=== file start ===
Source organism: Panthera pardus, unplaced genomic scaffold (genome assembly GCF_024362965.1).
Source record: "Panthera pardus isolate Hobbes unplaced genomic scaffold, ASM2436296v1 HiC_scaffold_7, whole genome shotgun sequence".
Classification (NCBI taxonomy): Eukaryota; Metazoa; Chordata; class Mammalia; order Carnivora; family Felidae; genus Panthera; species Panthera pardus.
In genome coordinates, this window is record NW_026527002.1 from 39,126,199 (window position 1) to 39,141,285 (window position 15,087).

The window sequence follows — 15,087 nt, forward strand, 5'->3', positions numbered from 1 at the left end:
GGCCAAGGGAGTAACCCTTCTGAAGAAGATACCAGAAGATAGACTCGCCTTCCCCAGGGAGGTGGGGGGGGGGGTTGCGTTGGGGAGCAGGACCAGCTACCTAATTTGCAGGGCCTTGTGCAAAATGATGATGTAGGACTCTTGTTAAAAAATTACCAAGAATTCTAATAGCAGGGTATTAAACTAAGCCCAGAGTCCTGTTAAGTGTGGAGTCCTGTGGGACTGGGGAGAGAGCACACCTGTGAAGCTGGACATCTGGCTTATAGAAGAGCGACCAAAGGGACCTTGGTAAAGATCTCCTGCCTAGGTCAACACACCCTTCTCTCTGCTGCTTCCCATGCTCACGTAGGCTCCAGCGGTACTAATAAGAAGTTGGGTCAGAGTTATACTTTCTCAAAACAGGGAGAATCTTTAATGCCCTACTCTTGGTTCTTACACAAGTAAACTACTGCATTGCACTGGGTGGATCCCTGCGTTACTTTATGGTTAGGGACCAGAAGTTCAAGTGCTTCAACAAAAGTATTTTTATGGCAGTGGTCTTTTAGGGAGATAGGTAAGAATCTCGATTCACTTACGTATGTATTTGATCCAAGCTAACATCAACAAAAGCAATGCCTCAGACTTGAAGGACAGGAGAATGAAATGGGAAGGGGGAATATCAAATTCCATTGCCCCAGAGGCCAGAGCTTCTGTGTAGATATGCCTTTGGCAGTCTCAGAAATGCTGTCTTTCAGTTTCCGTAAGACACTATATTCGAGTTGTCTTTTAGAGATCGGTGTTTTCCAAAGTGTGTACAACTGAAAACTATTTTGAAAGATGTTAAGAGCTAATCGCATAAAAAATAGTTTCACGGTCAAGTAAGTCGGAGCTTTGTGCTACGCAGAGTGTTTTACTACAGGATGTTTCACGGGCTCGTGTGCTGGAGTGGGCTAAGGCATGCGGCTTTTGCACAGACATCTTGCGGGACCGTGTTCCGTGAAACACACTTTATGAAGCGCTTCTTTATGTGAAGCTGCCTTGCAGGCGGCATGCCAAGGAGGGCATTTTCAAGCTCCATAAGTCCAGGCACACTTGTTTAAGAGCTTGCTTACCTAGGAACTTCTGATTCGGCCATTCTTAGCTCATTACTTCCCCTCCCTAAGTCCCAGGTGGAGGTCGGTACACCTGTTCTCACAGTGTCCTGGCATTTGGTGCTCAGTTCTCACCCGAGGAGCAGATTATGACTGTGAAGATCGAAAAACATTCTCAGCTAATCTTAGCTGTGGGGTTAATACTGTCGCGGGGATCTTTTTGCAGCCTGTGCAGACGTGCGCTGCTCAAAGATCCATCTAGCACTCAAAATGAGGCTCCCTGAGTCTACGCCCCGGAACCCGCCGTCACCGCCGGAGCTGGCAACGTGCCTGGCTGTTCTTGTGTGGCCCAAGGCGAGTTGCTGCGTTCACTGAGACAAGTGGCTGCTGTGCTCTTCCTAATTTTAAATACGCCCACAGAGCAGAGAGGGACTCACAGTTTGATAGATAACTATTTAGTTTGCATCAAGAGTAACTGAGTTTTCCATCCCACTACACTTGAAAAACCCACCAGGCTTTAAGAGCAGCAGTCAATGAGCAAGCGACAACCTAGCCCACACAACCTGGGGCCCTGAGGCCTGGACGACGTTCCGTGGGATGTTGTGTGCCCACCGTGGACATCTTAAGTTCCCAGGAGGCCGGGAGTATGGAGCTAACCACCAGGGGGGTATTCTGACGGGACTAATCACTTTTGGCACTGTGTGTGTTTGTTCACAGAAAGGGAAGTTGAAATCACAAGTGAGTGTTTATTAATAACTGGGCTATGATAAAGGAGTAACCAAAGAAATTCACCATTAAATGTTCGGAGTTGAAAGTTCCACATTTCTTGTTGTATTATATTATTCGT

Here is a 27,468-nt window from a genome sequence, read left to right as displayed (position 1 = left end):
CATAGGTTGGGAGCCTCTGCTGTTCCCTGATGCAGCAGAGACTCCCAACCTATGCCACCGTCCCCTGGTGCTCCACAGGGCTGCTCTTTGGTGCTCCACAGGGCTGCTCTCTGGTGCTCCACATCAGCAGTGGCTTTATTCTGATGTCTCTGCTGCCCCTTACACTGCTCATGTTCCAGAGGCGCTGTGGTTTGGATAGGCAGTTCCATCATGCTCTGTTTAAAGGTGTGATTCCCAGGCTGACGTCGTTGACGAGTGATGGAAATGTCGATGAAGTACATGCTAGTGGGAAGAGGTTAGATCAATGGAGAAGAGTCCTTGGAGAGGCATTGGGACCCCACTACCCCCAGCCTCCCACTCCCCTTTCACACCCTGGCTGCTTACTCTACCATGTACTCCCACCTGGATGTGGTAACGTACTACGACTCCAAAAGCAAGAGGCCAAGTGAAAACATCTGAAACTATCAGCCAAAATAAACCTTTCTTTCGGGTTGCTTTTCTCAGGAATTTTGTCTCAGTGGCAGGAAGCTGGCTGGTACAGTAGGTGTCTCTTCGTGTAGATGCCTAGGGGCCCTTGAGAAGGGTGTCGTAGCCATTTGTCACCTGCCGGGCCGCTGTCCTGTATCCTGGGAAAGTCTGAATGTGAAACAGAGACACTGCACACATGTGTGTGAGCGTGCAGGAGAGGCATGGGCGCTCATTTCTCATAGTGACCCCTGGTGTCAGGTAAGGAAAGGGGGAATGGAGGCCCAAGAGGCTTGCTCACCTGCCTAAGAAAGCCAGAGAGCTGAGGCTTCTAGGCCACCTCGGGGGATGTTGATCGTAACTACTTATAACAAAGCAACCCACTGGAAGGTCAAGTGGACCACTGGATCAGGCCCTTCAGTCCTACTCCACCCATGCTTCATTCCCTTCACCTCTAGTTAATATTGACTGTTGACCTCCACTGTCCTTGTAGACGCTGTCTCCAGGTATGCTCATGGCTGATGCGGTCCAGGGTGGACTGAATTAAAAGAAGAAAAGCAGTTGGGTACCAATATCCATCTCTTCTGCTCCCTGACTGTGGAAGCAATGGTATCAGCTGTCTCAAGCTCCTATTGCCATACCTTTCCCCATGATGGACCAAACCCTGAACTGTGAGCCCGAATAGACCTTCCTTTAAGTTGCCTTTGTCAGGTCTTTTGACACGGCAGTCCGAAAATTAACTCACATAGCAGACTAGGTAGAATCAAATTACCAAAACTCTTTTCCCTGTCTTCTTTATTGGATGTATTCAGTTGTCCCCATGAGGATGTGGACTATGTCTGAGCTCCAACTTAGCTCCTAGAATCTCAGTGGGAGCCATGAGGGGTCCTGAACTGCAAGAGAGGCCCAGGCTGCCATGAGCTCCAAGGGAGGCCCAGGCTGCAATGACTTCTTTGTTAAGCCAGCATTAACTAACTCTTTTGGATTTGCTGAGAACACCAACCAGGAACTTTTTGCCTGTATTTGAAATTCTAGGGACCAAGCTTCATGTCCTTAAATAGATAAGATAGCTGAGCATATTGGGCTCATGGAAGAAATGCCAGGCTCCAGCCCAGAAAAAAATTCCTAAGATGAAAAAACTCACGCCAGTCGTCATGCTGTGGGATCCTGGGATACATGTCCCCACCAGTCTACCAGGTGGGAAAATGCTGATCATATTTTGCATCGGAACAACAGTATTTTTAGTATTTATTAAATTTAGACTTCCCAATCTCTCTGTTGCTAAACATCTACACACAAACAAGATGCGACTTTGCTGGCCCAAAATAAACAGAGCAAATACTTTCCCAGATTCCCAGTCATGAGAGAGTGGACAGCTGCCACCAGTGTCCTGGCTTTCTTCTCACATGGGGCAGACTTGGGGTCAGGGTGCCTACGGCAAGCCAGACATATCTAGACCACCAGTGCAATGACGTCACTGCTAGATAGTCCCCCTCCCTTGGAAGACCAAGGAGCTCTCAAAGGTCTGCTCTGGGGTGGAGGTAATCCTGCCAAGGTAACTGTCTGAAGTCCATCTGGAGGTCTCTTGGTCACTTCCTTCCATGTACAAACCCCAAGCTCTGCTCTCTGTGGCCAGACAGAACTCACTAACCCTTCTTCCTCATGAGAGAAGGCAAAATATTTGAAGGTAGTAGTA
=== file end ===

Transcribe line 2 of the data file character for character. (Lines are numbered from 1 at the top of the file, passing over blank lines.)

Source record: "Panthera pardus isolate Hobbes unplaced genomic scaffold, ASM2436296v1 HiC_scaffold_7, whole genome shotgun sequence".